Original Research

The role of the nameless in isiXhosa ntsomi

B.B. Mkonto
Literator | Vol 30, No 2 | a80 | DOI: https://doi.org/10.4102/lit.v30i2.80 | © 2009 B.B. Mkonto | This work is licensed under CC Attribution 4.0
Submitted: 16 July 2009 | Published: 16 July 2009

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B.B. Mkonto, Department of Language & Literature, Nelson Mandela Metropolitan University, South Africa

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Abstract

This article looks into the custom of not giving names to pivotal characters in some selected Xhosa tales. Given that the word “tales” means different things to different people, it is used in this article to refer to both fables (stories which deal with animals only) and folktales (stories dealing with both animals and humans). The unnaming practice is not uncommon in all types of tales and is applied to both males and females, young and old, as well as to strange mysterious beings. The motive for unnaming is analysed and its functions are alluded to. References to popular generic names of animals found in Xhosa tales are made for the sake of clarifying the need for naming, though these are not the subject of discussion here. It is therefore most fitting to use onomastics as the theoretical framework of this article in order to capture convincing patterns of the unnaming system and the creation of faceless characters in indigenous Xhosa tales.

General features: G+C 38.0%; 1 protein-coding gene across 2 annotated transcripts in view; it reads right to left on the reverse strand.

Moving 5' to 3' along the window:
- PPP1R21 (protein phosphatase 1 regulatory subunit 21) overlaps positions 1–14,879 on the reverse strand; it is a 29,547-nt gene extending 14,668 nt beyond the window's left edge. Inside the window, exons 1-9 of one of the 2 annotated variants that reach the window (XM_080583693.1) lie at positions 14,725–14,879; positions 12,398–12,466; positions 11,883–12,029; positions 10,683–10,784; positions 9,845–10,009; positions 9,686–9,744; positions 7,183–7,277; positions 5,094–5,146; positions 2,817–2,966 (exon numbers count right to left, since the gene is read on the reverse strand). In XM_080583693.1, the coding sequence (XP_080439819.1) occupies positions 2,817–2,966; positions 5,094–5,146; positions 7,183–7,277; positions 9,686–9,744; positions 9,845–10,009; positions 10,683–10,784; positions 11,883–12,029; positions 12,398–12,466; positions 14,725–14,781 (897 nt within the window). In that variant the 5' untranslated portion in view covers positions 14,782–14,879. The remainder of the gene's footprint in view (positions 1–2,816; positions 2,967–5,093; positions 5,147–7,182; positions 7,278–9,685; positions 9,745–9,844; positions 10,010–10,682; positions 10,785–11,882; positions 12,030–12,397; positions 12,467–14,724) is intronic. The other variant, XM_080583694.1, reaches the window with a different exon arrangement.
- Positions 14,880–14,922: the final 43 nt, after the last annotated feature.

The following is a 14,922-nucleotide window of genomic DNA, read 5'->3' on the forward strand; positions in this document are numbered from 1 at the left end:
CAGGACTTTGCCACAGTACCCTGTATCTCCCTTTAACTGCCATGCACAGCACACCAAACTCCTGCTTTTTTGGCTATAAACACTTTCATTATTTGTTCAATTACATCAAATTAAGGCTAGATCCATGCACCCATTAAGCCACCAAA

Keywords

Anomastics; Manysidedness; Naming; Referential

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